The Most Beautiful Villages to Visit in Uttarakhand, India

Netwar Village is just 12 kilometers away from Mori Sankari Village
Netwar Village is just 12 kilometers away from Mori Sankari Village | © anand purohit / Getty Images

When planning a trip to Uttarakhand, the likes of Dehradun, Nanital, Rishikesh and Haridwar usually top the list. But this Indian state is also home to many picturesque and serene villages that are perfect for escaping from the hustle and bustle of the modern world and getting close to nature. Amidst the lush green valleys and pristine rivers, these villages lie like hidden gems, each with its own story to tell. Here’s our pick of some of the most beautiful.

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Kausani is a pretty village sitting on a hillside amid dense pine forests and lofty snow-covered mountains. Untouched by commercialisation, the village is a nature lover’s delight with its pristine natural beauty and 300km-wide unbeatable vistas of Himalayan peaks – Trisul, Panchchuli, and Nanda Devi. Make sure to visit the Anasakti Ashram, otherwise known as Gandhi Ashram that will transcend you into the state of peace with their yoga sessions and prayers. Also, plenty of trekking trails surround the village, so more adventurous travellers can embark on a trekking expedition. For a secluded retreat and the best panorama, stay at the Kumaon Mandal Vikas Nigam (KMVN) resthouse in the village.


Set at an elevation of 2,200m in the Pithoragarh district, Munsiyari is surrounded by Panchchuli peaks (five snow-capped mountains), rendering it a picturesque quality. The village serves as a base for three famous glaciers – Ralam, Milam and Namik – so visitors wanting an adrenaline rush can go trekking to these glaciers and will be rewarded with breathtakingly beautiful views of the mountain peaks. Those who simply want to relax can take a leisurely walk around the village and soak up its raw beauty. For stay options, there are a few cozy guesthouses and hotels. A short trip outside the Munsiyari will put you amid the stunning scenery of the surrounding villages of Darkot and Sarmoli.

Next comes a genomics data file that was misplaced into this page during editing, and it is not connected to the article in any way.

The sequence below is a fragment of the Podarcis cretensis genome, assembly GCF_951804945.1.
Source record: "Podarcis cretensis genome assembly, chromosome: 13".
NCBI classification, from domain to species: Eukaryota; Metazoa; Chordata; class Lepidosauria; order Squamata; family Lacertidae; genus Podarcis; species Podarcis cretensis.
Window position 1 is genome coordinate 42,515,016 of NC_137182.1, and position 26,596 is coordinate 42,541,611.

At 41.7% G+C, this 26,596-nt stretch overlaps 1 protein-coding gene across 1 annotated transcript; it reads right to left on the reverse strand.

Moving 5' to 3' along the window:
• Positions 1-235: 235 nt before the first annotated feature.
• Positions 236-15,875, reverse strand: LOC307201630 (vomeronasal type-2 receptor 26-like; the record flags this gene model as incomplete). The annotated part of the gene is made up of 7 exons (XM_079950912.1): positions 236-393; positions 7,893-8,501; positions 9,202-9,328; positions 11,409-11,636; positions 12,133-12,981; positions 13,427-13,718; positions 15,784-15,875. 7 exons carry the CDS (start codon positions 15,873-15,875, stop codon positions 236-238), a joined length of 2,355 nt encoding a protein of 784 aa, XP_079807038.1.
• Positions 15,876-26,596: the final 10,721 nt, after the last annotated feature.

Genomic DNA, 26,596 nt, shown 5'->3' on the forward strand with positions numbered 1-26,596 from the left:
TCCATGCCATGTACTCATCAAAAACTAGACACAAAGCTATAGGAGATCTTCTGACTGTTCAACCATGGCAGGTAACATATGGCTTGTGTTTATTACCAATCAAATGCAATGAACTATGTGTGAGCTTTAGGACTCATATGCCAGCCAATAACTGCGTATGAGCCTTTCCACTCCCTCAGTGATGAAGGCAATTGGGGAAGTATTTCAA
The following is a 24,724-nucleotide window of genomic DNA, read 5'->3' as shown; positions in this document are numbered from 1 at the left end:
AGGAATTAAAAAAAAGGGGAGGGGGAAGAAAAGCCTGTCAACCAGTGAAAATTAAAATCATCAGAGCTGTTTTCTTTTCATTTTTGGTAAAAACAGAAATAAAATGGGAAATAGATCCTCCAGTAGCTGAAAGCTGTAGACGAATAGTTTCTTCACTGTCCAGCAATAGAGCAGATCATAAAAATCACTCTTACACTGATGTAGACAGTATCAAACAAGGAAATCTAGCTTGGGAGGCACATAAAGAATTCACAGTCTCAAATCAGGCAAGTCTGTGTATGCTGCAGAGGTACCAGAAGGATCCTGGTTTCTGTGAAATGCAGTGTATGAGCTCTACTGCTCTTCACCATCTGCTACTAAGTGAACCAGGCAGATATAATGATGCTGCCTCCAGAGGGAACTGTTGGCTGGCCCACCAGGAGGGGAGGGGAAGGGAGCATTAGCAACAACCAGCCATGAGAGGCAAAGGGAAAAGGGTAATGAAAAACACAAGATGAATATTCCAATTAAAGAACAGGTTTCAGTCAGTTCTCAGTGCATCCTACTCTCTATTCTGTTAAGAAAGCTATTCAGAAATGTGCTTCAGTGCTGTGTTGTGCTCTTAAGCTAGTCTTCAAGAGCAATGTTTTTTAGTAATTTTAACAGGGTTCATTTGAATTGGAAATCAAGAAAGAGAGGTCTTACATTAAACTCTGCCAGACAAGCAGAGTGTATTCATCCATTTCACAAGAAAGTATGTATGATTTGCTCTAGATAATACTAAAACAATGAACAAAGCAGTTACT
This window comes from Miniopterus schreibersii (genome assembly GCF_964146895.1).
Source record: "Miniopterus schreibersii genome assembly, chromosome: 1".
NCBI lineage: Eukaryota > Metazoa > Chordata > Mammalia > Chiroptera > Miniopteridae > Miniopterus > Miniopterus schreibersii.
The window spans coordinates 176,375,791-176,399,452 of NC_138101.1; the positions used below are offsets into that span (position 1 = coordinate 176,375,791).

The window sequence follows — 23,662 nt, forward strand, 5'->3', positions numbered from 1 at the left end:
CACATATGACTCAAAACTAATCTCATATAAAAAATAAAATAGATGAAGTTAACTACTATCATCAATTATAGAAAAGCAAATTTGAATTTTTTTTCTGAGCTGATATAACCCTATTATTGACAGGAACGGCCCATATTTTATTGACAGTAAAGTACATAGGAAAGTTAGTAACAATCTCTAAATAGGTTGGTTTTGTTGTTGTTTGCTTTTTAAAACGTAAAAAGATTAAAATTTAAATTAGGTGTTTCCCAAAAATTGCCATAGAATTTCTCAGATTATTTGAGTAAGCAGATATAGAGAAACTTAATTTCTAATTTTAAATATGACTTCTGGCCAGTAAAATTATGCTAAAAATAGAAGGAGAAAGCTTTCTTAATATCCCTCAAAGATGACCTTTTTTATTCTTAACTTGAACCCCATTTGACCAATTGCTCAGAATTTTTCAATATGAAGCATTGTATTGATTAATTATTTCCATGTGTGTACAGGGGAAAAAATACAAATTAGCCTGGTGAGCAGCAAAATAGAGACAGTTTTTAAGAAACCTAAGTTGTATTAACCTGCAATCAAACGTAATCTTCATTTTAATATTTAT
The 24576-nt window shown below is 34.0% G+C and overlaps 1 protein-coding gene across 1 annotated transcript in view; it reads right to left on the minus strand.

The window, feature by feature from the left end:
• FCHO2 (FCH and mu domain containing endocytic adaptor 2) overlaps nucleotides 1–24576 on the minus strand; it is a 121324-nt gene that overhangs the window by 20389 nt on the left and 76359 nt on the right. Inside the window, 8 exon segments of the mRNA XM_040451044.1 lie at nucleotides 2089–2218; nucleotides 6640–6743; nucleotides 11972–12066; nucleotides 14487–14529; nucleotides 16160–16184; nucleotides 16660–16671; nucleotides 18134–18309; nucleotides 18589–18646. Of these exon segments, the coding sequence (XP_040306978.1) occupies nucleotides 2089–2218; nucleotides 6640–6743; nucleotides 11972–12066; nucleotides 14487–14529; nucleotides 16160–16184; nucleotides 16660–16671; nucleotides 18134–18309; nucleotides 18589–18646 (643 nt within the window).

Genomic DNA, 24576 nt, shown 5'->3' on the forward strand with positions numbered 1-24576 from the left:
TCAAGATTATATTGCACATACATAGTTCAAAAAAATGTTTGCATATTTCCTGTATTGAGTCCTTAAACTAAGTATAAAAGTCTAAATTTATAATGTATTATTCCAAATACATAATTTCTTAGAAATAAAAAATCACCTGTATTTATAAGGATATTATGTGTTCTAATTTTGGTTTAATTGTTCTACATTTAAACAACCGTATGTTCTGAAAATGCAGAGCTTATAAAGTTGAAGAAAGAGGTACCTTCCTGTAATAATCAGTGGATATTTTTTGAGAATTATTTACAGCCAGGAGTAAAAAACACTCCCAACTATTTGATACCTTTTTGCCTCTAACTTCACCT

Situated a few miles from the border of India and Tibet, Mana is India’s last village. Set on the banks of River Saraswati, Mana’s shores have mythological significance, as it is said Pandavas had to cross this village for their journey to heaven. Also, there is a small cave in the village, Vyas Gufa, where it is believed that sage Ved Vyas lived and composed the epic poem Mahabharata. Surrounded by hot springs, natural bridges, lofty mountains, and waterfalls, Mana’s natural scenery is quite impressive. The houses here are stone cottages stacked on hills, exuding an authentic character. The village is just two miles from Badrinath Dham, the famous pilgrimage site in India, so it is a great home base to stay at to trek to the site. Avoid winter months as the entire village is covered in snow.


Standing 780m above sea level at the intersection of the Tons and Yamuna River, Kalsi is a quaint village largely undiscovered by tourists. It’s easy to spend a weekend here angling in the Tons river, cycling on its winding roads dotted with sal and oak trees, or relaxing by the riverside, while being surrounded by peace and quiet. Do not leave without seeing the Ashoka Pillar Rock Edict, which is the prime attraction of the village.